When a Best Friend Dies

Death & Soulmates

I lost one of my few best friends about two months ago. Her name was Ellen, and her death has been the worst thing to happen to me. I'm having a difficult time processing that she's gone. I'm either eating a ton or nothing, my sleeping issues are worse, I'm not doing the activities that make me happy, and I'm basically in a daze. I was telling my therapist that every week I realize something else about her death. As silly as it sounds, I'm still putting together that I will never see her again. I've been present for too many pet euthanasias (Ellen would be fine with being spoken about with pets, she loved animals) and it's painful, but it's different. I'm used to these extremely sorrowful deaths that I knew were coming. Of course, their presence is missed tremendously. However, as much as I love dogs and enjoy thinking they love me too, it's sometimes a one-sided relationship. They rarely ask me anything and they refuse to pick-up after themselves. When a beloved pet dies, I can still care for the other dogs in my care and myself. Despite those relationships being pure and wonderful, the lack of opposable thumbs made it limited. Not to mention that depending upon size, most dogs don't live past 14. Ellen and I knew each other for 30 years.



In this same therapy session, my therapist and I discussed that I have a particularly hard time with the more gory parts of death. I can't wrap my head around that my friend isn't in human form anymore. One of my favorite dogs passed a few weeks ago and was buried. I had a very hard time knowing he was outside because I couldn't protect him. Lest I forget I had to put two of my fish down several months ago and they are still in my freezer. They were goldfish and tiny, but nevertheless, Hannah Montana and Sabrina are in suspended animation in my icebox. I can't protect their bodies from the elements outside and I feel like the most respectful thing I could do is to place them adjacent to packages of Beyond Beef.


My therapist mentioned that it seemed strange to her that I didn't have an established belief in what happens to us after death. Guessing that this belief is supposed to make me less grief-stricken? All I know about death is that when someone passes they are no longer here and I will miss them. I do recall a bizarre conversation with my mom when I told her I was going to become an organ donor. She responded with, "Oh, Pammy. Please don't do that to me. How do you think I will feel if I have to look down and not see your eyes in your head?" I had no response to that.


I don't know anything about cremation, heaven, hell, purgatory, none of it. The only thing I'm hoping for is the Rainbow Bridge. Sadly, even that will likely be fraught with frustration for me. I've often said that I will probably lose my ticket or another kind of identification and will stand alone while my fellow bridge travelers get to see their pets.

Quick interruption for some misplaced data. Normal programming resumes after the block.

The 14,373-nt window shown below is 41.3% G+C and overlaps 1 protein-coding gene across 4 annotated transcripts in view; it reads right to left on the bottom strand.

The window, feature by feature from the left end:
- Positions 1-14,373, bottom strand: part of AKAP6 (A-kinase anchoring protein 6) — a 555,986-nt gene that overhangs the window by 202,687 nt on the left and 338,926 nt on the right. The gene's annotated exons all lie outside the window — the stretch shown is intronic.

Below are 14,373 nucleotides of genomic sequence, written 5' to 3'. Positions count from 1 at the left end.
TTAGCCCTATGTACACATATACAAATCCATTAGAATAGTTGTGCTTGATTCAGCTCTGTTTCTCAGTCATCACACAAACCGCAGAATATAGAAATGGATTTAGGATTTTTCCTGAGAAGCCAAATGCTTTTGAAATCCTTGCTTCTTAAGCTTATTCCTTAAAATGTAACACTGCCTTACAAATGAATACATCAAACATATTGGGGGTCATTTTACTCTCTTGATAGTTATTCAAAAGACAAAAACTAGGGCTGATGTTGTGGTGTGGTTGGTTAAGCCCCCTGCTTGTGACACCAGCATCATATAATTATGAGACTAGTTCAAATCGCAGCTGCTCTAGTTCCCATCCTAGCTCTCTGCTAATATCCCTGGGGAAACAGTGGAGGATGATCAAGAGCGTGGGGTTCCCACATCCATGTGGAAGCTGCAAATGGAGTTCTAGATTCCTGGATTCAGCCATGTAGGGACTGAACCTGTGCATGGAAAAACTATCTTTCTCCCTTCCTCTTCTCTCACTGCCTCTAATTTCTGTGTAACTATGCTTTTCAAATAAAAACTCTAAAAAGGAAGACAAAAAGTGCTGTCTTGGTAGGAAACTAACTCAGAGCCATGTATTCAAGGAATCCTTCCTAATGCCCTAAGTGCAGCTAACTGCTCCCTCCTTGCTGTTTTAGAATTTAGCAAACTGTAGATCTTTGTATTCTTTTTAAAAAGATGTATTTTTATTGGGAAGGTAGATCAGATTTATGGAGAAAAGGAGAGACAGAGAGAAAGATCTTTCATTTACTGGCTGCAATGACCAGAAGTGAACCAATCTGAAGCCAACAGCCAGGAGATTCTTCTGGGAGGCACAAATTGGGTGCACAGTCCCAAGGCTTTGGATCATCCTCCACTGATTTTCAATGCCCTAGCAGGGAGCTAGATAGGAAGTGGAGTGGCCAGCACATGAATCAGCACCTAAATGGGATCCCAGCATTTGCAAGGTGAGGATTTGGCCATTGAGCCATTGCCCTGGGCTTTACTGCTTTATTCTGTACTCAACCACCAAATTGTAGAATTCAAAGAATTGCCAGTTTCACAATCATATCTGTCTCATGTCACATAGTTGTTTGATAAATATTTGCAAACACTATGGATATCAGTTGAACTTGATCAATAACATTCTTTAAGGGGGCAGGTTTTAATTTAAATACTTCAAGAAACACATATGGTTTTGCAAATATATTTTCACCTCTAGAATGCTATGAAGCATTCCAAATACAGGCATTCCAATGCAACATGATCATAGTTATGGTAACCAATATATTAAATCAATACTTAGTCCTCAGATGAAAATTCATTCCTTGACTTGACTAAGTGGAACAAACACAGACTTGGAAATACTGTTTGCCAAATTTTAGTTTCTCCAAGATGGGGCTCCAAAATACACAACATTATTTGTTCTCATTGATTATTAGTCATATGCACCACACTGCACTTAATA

What's especially bizarre when I think about Ellen's death is that I was always behind my friends in school. Meaning, I would get around to debauchery but would have to weigh the repercussions first. By the time I would figure out what to do, friends had already moved on.


I was thinking that now Ellen knows what is up there. Obviously, I'm not jealous of her, but it reminded me of my never having information when my peers did. It would be nice if she could maybe communicate with me what I will be allowed to wear in heaven. I always hear how we are restored to our best health when we pass, but what if I was wearing something stupid when at my best? What if I'm restored to a slutty schoolgirl Halloween outfit? I would be pissed.


After Ellen's service, I went to CT to visit another friend. I was laying on her couch with the curtains closed except for one sliver of light coming through. I could see dust in the air and decided to take a photo of it assuming the dust and the light might make a cool image. When I looked on my phone I had many images of a red flower, all slightly different. If I was a science major I could explain how light refracts and so on, but I know this was Ellen. A beautiful red light in life and in death. I love and miss you, Ellen. I'm not sure where your soul is or if I will ever see you again. I'm also unsure if I'm going up where you likely are or if I'm instead going down. I never understood why you liked me. You were a million times nicer than me, you were many levels smarter than me, but you put up with my sarcasm, odd bouts of shyness, and the fact that I lagged behind most people. Please keep sending me signals that you are ok and I will keep doing whatever it is I did that drew you to me.


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